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COA: No credit for pretrial home detention

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The Indiana Court of Appeals affirmed a trial court's decision not to award a man credit time for pretrial home detention, finding the man's rights weren't violated under the federal or Indiana constitutions.

Marques Lewis was arrested for criminal trespass and criminal gang activity and incarcerated. He later was released on his own recognizance to go on home detention. Lewis pleaded guilty to the charge of criminal trespass and pursuant to the plea agreement, his sentence couldn't be more than 730 days.

Lewis wanted credit for the actual days he served on home detention, claiming there was little difference between pre-trial home detainees and post-conviction home detainees. He based his argument on a response from Community Corrections regarding his inquiry about the difference between the two, which said the only differences between the two could be any additional conditions the court may order, such as additional testing. The trial court denied giving him credit for the 275 days he was on home detention.

In Marques Lewis v. State of Indiana, No. 49A05-0806-CR-319, the Court of Appeals examined the trial court's decision for an abuse of discretion because there isn't a statute mandating an award of credit time served while on pretrial home detention, wrote Judge Carr Darden.

The appellate court rejected Lewis' argument that treating people on pretrial home detention and post-sentence home detention differently violates the Equal Protection Clause. Lewis hadn't been convicted of a crime yet and when he was placed in home detention, he accepted the conditions he now asserts to be the same as those applying to post-sentence home detainees. Judge Darden noted Lewis would have earned more credit time had he remained in jail.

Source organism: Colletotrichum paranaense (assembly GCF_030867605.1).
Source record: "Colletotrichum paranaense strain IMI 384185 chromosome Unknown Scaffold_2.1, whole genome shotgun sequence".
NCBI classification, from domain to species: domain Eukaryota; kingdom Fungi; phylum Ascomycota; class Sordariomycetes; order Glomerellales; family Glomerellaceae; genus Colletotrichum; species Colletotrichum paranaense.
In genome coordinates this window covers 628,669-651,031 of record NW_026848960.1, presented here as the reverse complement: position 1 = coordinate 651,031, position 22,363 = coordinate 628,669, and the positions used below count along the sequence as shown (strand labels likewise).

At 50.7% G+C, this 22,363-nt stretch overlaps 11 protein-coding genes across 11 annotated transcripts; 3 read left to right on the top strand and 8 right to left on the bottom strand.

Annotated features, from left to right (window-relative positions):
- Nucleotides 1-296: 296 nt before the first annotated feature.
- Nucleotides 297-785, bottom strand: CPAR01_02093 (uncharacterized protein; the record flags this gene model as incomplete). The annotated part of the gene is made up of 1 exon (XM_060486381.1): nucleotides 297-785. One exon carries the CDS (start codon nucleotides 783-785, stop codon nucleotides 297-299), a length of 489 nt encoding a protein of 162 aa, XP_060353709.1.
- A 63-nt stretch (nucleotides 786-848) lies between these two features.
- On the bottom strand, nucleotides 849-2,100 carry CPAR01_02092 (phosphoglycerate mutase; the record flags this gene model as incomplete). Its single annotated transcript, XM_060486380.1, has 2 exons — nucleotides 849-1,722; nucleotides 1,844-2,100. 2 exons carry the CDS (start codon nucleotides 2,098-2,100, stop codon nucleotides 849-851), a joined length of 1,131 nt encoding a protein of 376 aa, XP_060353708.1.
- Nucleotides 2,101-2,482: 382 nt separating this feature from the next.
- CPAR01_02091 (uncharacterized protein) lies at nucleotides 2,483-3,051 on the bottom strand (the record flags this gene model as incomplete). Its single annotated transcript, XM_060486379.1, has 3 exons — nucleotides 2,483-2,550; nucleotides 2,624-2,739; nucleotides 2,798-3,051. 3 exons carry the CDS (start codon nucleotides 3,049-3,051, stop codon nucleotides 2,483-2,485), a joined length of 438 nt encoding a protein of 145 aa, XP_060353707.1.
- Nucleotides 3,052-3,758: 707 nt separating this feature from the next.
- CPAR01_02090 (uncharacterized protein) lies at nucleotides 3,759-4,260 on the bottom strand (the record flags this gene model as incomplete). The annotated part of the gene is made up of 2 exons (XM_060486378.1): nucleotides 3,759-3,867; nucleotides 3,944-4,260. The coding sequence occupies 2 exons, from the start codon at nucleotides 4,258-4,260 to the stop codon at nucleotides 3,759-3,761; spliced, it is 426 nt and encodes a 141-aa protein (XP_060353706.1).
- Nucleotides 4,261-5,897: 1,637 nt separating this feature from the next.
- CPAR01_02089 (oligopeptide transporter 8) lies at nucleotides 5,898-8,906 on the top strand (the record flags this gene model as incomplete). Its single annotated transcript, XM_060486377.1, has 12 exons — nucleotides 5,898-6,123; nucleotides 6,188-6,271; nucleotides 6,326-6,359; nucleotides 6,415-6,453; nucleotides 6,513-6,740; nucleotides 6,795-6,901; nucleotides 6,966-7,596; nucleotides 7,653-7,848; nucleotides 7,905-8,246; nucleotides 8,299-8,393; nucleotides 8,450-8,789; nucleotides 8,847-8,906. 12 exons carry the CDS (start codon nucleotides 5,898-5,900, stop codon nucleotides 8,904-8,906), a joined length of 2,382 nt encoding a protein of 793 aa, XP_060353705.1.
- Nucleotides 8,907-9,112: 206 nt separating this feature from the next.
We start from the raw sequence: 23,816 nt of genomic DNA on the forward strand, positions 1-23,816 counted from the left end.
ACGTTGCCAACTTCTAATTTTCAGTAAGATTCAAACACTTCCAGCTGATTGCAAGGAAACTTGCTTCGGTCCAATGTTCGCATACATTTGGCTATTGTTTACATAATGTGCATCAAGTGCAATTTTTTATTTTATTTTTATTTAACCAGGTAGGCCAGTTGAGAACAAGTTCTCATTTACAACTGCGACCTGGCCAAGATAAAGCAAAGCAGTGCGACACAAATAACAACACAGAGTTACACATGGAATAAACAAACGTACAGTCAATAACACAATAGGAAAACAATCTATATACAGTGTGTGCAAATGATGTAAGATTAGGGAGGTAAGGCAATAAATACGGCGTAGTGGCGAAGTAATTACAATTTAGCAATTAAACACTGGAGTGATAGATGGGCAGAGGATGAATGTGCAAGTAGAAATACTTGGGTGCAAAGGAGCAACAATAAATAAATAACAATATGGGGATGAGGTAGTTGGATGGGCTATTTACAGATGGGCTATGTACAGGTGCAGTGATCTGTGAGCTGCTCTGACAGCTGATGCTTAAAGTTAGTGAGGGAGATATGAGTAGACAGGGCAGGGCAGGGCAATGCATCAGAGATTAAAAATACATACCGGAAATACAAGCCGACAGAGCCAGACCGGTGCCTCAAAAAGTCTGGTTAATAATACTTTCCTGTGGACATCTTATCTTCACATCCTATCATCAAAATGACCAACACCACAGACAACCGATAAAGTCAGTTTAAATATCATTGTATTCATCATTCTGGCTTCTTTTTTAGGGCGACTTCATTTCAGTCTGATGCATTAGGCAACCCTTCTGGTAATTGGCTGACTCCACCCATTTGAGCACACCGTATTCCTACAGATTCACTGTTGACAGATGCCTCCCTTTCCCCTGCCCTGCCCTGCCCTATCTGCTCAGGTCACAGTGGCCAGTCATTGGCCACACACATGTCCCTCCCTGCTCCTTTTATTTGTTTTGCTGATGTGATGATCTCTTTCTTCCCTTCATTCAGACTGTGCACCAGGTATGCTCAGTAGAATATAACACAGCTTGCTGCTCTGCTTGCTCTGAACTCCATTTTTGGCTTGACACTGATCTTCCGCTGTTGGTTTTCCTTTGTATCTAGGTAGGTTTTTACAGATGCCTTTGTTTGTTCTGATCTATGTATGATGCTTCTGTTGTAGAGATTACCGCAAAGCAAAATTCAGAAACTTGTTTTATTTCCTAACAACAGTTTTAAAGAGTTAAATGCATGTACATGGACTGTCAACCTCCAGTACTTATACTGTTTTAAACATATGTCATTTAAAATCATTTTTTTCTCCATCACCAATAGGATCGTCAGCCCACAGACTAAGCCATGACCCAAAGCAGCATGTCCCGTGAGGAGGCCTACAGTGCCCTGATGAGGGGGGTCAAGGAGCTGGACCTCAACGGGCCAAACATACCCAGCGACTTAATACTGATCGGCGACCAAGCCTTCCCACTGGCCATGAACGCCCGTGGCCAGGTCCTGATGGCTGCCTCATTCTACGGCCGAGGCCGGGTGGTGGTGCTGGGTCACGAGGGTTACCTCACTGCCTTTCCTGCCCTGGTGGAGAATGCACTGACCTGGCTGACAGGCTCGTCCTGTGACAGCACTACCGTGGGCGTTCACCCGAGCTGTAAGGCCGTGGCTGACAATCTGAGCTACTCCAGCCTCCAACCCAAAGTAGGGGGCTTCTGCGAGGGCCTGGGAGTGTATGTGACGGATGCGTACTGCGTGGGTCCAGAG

"Moreover, if Lewis had violated the conditions of his pretrial home detention, he would have risked being returned to jail to await trial while still presumed to be innocent; whereas, a post-sentence home detainee who violates conditions of home detention risks being sent to prison," he wrote.

Lewis' argument that the different treatment of people on pretrial home detention and post-sentence home detention violates Indiana's Equal Privileges and Immunities Clause also failed. Citing Senn v. State, 766 N.E.2d 1190 (Ind. Ct. App. 2002), the appellate court ruled home detention as a condition of pretrial release isn't "upon the same terms" as home detention as a condition of a sentence or probation.

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  1. OK, take notice. Those wondering just how corrupt the Indiana system is can see the picture in this post. Attorney Donald James did not criticize any judges, he merely, it would seem, caused some clients to file against him and then ignored his own defense. James thus disrespected the system via ignoring all and was also ordered to reimburse the commission $525.88 for the costs of prosecuting the first case against him. Yes, nearly $526 for all the costs, the state having proved it all. Ouch, right? Now consider whistleblower and constitutionalist and citizen journalist Paul Ogden who criticized a judge, defended himself in such a professional fashion as to have half the case against him thrown out by the ISC and was then handed a career ending $10,000 bill as "half the costs" of the state crucifying him. http://www.theindianalawyer.com/ogden-quitting-law-citing-high-disciplinary-fine/PARAMS/article/35323 THE TAKEAWAY MESSAGE for any who have ears to hear ... resist Star Chamber and pay with your career ... welcome to the Indiana system of (cough) justice.

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